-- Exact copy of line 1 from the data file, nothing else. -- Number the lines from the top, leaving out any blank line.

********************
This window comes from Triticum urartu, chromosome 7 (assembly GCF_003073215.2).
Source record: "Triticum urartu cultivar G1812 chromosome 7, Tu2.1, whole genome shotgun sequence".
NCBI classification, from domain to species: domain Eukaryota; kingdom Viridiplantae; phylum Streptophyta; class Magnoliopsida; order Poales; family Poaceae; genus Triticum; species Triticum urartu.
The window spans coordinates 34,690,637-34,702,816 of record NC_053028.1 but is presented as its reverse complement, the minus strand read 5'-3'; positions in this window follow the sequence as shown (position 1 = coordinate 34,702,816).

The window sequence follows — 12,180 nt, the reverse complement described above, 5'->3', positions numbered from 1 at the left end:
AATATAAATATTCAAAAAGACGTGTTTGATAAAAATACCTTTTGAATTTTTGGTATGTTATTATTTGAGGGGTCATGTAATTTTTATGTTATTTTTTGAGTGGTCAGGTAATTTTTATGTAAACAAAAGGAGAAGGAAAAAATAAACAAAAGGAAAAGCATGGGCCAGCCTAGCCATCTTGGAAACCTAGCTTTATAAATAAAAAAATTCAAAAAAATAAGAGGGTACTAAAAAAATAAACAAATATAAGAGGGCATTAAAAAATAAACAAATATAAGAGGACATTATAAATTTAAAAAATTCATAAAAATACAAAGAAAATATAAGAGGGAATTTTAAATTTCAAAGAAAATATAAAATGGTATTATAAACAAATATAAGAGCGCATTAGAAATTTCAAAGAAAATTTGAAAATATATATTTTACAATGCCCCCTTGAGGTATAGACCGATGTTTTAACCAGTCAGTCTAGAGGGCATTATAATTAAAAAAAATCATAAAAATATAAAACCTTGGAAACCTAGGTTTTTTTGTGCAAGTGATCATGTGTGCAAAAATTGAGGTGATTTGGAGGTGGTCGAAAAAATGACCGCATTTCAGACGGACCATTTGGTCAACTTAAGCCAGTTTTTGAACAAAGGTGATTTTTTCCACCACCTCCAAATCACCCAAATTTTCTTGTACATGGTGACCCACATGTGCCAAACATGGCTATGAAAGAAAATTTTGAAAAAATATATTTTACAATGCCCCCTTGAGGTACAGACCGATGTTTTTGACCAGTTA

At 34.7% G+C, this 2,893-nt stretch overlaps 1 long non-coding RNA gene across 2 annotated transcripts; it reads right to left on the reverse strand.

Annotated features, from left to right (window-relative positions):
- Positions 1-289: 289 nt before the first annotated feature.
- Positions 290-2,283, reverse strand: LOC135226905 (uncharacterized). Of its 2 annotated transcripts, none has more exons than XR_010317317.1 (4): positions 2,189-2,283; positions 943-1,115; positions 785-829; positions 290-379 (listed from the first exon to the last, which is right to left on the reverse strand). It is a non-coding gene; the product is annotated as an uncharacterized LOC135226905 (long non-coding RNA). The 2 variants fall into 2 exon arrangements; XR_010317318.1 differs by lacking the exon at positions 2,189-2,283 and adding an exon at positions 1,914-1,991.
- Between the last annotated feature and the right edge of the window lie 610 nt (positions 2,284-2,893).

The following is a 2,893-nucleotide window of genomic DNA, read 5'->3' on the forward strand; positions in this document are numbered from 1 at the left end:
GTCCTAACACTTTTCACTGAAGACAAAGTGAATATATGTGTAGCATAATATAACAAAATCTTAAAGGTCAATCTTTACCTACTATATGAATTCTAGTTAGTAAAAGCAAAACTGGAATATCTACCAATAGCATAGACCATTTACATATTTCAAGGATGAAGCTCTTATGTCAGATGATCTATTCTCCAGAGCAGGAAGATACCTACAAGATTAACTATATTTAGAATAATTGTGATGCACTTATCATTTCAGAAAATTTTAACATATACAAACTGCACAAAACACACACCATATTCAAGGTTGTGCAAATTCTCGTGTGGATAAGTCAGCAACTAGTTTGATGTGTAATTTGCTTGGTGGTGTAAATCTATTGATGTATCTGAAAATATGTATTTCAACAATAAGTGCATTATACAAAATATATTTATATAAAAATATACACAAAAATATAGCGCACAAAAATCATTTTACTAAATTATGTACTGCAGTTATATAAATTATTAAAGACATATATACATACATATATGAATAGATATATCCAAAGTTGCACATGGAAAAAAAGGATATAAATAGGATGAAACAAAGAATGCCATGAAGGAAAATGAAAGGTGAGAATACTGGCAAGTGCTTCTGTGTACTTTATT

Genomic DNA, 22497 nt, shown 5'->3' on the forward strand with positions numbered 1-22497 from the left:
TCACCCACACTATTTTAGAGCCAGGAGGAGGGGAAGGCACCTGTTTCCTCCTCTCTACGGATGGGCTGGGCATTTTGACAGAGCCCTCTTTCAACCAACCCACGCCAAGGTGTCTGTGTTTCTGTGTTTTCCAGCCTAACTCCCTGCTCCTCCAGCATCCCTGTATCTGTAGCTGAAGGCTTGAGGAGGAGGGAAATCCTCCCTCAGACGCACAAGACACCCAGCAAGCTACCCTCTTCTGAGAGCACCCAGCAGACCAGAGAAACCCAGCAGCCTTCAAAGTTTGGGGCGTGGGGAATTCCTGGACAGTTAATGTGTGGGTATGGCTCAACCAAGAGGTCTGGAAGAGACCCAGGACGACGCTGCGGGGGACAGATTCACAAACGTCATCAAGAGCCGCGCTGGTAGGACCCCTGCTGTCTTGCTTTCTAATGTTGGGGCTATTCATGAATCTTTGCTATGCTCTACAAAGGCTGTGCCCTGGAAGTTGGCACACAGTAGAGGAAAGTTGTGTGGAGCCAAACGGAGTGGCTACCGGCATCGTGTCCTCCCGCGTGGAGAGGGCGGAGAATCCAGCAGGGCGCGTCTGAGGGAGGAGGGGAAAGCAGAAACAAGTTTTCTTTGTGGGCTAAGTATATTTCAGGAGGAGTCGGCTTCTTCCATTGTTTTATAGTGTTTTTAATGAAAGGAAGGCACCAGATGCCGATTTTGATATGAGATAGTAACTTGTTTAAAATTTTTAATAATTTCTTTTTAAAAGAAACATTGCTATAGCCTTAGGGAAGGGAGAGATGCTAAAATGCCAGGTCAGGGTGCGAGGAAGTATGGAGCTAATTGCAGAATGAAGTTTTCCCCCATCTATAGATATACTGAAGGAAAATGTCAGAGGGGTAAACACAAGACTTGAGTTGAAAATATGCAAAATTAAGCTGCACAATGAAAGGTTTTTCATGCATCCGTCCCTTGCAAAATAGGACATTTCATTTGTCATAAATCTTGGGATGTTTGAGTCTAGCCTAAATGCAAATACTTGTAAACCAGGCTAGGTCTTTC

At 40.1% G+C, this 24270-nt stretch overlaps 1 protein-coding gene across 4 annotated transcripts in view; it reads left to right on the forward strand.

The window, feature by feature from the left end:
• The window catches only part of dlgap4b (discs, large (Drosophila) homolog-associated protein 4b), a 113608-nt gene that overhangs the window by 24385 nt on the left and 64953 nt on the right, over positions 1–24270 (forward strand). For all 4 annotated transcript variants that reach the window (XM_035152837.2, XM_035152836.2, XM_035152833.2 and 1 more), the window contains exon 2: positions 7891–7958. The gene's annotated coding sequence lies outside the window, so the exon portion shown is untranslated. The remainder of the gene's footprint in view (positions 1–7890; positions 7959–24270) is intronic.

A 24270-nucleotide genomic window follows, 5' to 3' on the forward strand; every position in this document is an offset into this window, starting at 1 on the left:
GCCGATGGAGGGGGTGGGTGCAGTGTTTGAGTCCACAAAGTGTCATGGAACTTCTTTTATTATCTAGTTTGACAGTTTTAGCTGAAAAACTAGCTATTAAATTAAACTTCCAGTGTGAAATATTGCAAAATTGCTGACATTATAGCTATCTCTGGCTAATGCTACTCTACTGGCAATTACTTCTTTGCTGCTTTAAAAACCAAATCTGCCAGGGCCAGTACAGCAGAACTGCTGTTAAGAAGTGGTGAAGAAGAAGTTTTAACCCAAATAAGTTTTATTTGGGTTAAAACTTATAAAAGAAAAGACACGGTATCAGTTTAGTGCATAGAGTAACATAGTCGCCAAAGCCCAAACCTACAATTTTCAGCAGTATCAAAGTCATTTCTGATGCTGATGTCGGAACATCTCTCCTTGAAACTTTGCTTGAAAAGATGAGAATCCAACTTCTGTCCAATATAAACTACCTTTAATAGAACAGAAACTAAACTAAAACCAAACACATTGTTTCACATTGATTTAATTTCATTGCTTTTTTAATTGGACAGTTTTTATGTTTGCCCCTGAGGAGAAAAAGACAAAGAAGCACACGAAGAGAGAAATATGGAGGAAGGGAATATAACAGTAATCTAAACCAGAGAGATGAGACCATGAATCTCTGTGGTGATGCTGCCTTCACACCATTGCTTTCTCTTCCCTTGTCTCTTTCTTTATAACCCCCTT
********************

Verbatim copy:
This window comes from Triticum urartu, chromosome 7 (assembly GCF_003073215.2).